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Old August 29th, 2008, 04:27 AM   #1166
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Cathay flight without third pilot sparks legal action
Hong Kong Standard
Thursday, August 28, 2008

An aircrew union is legally challenging the Director of Civil Aviation for allowing a Cathay Pacific flight from Melbourne to Hong Kong to operate with only two pilots instead of three.
In a writ filed with the High Court, the Hong Kong Aircrew Officers' Association expressed its concern over aviation safety after the Civil Aviation Department waived the three-pilot requirement in February.

The association is seeking a judicial review asking the court to declare the decision unlawful and improper.

According to the writ, flight CX168 was scheduled to fly overnight from Melbourne to Hong Kong on February 27 but one pilot fell sick.

According to the union, the operation manual requires three pilots because the flight covers a long distance.

The union also cited a Civil Aviation Department standard provision that said: "If the planned flight-duty period for a two-crew aircraft includes a scheduled sector length in excess of nine hours, one additional pilot must be on board to meet the relief crew qualifications."

According to the writ, Cathay Pacific is said to have asked the department to allow the flight to proceed without the full crew complement.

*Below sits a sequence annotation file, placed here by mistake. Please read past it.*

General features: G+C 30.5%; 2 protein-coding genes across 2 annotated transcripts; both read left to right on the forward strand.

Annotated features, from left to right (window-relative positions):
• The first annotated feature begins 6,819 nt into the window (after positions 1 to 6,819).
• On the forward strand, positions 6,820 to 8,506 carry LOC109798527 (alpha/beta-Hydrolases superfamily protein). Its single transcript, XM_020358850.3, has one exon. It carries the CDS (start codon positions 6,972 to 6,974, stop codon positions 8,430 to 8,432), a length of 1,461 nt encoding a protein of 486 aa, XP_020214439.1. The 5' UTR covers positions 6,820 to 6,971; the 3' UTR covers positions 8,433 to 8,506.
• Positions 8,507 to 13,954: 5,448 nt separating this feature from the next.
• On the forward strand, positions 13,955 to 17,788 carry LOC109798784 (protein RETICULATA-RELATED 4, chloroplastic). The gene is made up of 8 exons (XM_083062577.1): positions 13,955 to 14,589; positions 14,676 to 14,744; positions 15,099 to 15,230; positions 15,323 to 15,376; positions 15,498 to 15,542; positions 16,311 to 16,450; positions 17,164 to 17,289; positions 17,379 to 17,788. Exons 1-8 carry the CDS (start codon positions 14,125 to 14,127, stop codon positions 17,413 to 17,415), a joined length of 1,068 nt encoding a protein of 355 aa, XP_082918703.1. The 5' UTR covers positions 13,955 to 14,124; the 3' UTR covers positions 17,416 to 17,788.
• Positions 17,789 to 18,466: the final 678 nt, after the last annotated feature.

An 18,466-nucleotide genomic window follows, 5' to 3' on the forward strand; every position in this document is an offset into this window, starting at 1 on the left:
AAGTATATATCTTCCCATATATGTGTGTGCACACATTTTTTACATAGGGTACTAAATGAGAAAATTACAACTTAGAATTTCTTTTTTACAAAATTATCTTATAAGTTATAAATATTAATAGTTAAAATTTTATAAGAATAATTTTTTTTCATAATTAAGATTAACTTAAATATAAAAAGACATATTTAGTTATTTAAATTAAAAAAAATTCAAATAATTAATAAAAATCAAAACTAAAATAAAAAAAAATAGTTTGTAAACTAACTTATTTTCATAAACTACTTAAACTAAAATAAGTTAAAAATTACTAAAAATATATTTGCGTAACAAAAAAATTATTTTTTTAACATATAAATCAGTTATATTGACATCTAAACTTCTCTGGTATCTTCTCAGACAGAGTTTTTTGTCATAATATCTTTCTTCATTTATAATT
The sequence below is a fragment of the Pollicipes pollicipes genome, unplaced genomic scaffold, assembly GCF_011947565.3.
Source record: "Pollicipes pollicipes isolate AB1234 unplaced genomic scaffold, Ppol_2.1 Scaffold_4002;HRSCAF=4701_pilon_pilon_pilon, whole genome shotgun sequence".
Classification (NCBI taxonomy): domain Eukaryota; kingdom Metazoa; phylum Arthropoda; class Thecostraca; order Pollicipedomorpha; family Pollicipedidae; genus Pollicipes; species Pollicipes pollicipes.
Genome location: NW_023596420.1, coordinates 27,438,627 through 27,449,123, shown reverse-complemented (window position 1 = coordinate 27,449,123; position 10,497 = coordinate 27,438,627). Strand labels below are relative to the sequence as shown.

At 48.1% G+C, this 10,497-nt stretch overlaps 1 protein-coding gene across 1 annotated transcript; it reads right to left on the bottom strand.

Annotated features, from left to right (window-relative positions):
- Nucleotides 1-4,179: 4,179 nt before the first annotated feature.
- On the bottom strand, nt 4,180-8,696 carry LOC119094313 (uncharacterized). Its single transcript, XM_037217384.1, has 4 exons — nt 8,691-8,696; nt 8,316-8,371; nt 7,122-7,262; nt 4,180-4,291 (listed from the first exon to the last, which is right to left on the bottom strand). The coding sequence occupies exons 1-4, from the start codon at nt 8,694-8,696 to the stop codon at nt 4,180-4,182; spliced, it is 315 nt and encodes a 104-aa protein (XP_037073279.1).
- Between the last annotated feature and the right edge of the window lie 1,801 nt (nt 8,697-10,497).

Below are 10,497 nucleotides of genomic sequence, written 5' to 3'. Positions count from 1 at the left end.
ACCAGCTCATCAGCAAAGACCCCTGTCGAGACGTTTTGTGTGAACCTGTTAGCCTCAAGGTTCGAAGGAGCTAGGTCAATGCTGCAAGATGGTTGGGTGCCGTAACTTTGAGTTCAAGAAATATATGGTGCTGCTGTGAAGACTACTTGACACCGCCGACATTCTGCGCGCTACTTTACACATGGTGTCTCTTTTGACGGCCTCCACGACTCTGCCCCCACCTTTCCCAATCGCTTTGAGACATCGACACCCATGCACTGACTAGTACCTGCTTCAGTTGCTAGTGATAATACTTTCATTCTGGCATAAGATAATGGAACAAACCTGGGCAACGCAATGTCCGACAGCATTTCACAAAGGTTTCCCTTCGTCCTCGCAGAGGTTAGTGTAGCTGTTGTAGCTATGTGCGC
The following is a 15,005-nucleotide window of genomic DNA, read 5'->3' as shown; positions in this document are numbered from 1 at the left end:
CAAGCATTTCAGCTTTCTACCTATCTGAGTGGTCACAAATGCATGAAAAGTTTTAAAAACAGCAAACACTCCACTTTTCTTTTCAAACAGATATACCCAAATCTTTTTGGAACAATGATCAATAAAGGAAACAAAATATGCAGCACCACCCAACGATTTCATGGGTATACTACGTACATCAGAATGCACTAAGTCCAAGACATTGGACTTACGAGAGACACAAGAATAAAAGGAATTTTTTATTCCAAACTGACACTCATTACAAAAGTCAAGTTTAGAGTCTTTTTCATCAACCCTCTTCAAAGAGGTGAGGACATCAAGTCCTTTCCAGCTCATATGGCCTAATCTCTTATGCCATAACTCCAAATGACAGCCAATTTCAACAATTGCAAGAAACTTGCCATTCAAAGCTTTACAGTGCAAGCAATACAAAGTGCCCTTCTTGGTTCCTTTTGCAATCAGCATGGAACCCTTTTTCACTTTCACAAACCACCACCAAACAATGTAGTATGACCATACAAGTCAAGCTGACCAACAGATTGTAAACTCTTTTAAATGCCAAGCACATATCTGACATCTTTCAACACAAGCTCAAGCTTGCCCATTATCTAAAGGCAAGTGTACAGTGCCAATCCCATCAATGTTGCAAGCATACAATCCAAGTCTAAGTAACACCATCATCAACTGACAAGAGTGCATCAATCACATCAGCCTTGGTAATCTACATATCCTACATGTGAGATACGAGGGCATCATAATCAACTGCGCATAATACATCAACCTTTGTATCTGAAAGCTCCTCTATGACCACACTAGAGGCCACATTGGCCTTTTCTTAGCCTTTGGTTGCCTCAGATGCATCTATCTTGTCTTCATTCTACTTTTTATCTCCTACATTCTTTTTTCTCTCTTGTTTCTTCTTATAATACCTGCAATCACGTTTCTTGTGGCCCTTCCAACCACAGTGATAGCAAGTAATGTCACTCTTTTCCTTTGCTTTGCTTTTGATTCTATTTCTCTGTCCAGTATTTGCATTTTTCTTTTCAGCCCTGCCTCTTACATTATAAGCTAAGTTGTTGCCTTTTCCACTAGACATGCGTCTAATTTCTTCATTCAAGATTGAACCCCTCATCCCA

The union wrote to the department on May 8 seeking clarification.

In a May 27 reply, the department said the two pilots were well rested and had been rostered for a number of days before the flight in question.

But the association rejected the explanation.

In the writ, the association argued that "fatigue is recognized to be insidious in nature such that an individual often cannot accurately assess or forecast their own fatigue, especially for crew members before a long-haul flight."

The writ also said members of the crew have to be constantly alert to deal with any technical or meteorological difficulties and any possible abnormal or emergency situations.

"Thus, a high degree of alertness and reliability of the crew member is pertinent to the safety of the flight that they operate."

The union is also seeking an injunction from the court to refrain the director from acting in breach of the requirement.